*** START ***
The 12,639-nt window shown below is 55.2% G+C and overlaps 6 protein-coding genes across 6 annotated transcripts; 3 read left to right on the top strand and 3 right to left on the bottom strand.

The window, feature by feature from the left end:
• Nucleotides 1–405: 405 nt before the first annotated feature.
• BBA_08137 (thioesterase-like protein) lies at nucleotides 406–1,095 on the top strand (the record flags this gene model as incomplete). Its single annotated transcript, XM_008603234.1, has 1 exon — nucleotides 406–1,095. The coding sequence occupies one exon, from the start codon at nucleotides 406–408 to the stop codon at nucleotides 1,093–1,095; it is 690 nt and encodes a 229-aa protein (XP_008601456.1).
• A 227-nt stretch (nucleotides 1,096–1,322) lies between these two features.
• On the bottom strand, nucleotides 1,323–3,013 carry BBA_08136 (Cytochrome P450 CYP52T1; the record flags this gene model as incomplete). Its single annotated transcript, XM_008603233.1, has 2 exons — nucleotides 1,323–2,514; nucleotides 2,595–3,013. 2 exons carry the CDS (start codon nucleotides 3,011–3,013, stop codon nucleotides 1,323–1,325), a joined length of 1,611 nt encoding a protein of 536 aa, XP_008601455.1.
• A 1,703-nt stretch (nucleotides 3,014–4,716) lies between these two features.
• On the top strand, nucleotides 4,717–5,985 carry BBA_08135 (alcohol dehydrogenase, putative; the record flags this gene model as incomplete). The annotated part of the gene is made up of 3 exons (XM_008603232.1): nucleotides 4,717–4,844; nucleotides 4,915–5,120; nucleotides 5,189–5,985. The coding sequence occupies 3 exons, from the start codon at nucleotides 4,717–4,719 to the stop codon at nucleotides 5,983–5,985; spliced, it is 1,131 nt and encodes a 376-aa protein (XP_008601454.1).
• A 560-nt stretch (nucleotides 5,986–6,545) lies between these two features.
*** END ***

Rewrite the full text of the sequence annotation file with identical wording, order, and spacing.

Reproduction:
The 12,639-nt window shown below is 55.2% G+C and overlaps 6 protein-coding genes across 6 annotated transcripts; 3 read left to right on the top strand and 3 right to left on the bottom strand.

The window, feature by feature from the left end:
• Nucleotides 1–405: 405 nt before the first annotated feature.
• BBA_08137 (thioesterase-like protein) lies at nucleotides 406–1,095 on the top strand (the record flags this gene model as incomplete). Its single annotated transcript, XM_008603234.1, has 1 exon — nucleotides 406–1,095. The coding sequence occupies one exon, from the start codon at nucleotides 406–408 to the stop codon at nucleotides 1,093–1,095; it is 690 nt and encodes a 229-aa protein (XP_008601456.1).
• A 227-nt stretch (nucleotides 1,096–1,322) lies between these two features.
• On the bottom strand, nucleotides 1,323–3,013 carry BBA_08136 (Cytochrome P450 CYP52T1; the record flags this gene model as incomplete). Its single annotated transcript, XM_008603233.1, has 2 exons — nucleotides 1,323–2,514; nucleotides 2,595–3,013. 2 exons carry the CDS (start codon nucleotides 3,011–3,013, stop codon nucleotides 1,323–1,325), a joined length of 1,611 nt encoding a protein of 536 aa, XP_008601455.1.
• A 1,703-nt stretch (nucleotides 3,014–4,716) lies between these two features.
• On the top strand, nucleotides 4,717–5,985 carry BBA_08135 (alcohol dehydrogenase, putative; the record flags this gene model as incomplete). The annotated part of the gene is made up of 3 exons (XM_008603232.1): nucleotides 4,717–4,844; nucleotides 4,915–5,120; nucleotides 5,189–5,985. The coding sequence occupies 3 exons, from the start codon at nucleotides 4,717–4,719 to the stop codon at nucleotides 5,983–5,985; spliced, it is 1,131 nt and encodes a 376-aa protein (XP_008601454.1).
• A 560-nt stretch (nucleotides 5,986–6,545) lies between these two features.